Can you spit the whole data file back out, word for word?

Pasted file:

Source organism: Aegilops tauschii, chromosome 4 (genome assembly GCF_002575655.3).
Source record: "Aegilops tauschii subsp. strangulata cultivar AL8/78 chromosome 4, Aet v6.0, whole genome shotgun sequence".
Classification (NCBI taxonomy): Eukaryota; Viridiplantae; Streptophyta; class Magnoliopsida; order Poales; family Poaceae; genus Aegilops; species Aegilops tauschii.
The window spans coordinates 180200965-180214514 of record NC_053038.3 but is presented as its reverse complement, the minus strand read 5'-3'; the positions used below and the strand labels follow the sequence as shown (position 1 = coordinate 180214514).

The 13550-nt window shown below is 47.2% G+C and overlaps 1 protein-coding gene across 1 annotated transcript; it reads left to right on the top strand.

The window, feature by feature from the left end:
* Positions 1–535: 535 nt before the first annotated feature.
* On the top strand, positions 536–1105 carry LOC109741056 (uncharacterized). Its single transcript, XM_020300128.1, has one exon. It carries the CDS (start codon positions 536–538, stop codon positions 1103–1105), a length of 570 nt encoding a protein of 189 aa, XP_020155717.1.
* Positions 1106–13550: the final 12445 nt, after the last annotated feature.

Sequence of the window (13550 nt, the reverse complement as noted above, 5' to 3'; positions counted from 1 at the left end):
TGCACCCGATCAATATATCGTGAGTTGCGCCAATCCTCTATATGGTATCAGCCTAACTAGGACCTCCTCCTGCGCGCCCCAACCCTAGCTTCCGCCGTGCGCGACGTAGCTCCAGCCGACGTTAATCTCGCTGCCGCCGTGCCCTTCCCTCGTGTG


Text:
Source organism: Aegilops tauschii, chromosome 4 (genome assembly GCF_002575655.3).
Source record: "Aegilops tauschii subsp. strangulata cultivar AL8/78 chromosome 4, Aet v6.0, whole genome shotgun sequence".
Classification (NCBI taxonomy): Eukaryota; Viridiplantae; Streptophyta; class Magnoliopsida; order Poales; family Poaceae; genus Aegilops; species Aegilops tauschii.
The window spans coordinates 180200965-180214514 of record NC_053038.3 but is presented as its reverse complement, the minus strand read 5'-3'; the positions used below and the strand labels follow the sequence as shown (position 1 = coordinate 180214514).

The 13550-nt window shown below is 47.2% G+C and overlaps 1 protein-coding gene across 1 annotated transcript; it reads left to right on the top strand.

The window, feature by feature from the left end:
* Positions 1–535: 535 nt before the first annotated feature.
* On the top strand, positions 536–1105 carry LOC109741056 (uncharacterized). Its single transcript, XM_020300128.1, has one exon. It carries the CDS (start codon positions 536–538, stop codon positions 1103–1105), a length of 570 nt encoding a protein of 189 aa, XP_020155717.1.
* Positions 1106–13550: the final 12445 nt, after the last annotated feature.

Sequence of the window (13550 nt, the reverse complement as noted above, 5' to 3'; positions counted from 1 at the left end):
TGCACCCGATCAATATATCGTGAGTTGCGCCAATCCTCTATATGGTATCAGCCTAACTAGGACCTCCTCCTGCGCGCCCCAACCCTAGCTTCCGCCGTGCGCGACGTAGCTCCAGCCGACGTTAATCTCGCTGCCGCCGTGCCCTTCCCTCGTGTG